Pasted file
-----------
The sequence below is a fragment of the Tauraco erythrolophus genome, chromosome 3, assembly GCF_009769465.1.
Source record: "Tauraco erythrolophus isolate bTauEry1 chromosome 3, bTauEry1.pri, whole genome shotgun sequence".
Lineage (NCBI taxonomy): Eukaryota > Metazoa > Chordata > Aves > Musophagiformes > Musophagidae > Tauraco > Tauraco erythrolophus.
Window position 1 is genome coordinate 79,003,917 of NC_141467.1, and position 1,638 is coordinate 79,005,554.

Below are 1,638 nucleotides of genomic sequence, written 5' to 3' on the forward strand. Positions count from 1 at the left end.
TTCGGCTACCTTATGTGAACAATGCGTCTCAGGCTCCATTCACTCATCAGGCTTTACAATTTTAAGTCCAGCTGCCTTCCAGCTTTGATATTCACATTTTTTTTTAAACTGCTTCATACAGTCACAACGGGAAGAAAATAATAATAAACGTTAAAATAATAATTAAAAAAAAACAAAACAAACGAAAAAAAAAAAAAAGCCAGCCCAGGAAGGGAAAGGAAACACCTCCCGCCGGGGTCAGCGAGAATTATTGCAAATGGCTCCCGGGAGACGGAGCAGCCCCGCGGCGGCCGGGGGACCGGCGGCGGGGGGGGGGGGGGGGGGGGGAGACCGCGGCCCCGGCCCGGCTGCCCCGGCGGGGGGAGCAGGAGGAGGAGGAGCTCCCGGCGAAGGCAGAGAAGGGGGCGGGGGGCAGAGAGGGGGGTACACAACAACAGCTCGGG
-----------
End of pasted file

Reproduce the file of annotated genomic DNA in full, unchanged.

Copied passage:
The sequence below is a fragment of the Tauraco erythrolophus genome, chromosome 3, assembly GCF_009769465.1.
Source record: "Tauraco erythrolophus isolate bTauEry1 chromosome 3, bTauEry1.pri, whole genome shotgun sequence".
Lineage (NCBI taxonomy): Eukaryota > Metazoa > Chordata > Aves > Musophagiformes > Musophagidae > Tauraco > Tauraco erythrolophus.
Window position 1 is genome coordinate 79,003,917 of NC_141467.1, and position 1,638 is coordinate 79,005,554.

Below are 1,638 nucleotides of genomic sequence, written 5' to 3' on the forward strand. Positions count from 1 at the left end.
TTCGGCTACCTTATGTGAACAATGCGTCTCAGGCTCCATTCACTCATCAGGCTTTACAATTTTAAGTCCAGCTGCCTTCCAGCTTTGATATTCACATTTTTTTTTAAACTGCTTCATACAGTCACAACGGGAAGAAAATAATAATAAACGTTAAAATAATAATTAAAAAAAAACAAAACAAACGAAAAAAAAAAAAAAGCCAGCCCAGGAAGGGAAAGGAAACACCTCCCGCCGGGGTCAGCGAGAATTATTGCAAATGGCTCCCGGGAGACGGAGCAGCCCCGCGGCGGCCGGGGGACCGGCGGCGGGGGGGGGGGGGGGGGGGGGAGACCGCGGCCCCGGCCCGGCTGCCCCGGCGGGGGGAGCAGGAGGAGGAGGAGCTCCCGGCGAAGGCAGAGAAGGGGGCGGGGGGCAGAGAGGGGGGTACACAACAACAGCTCGGG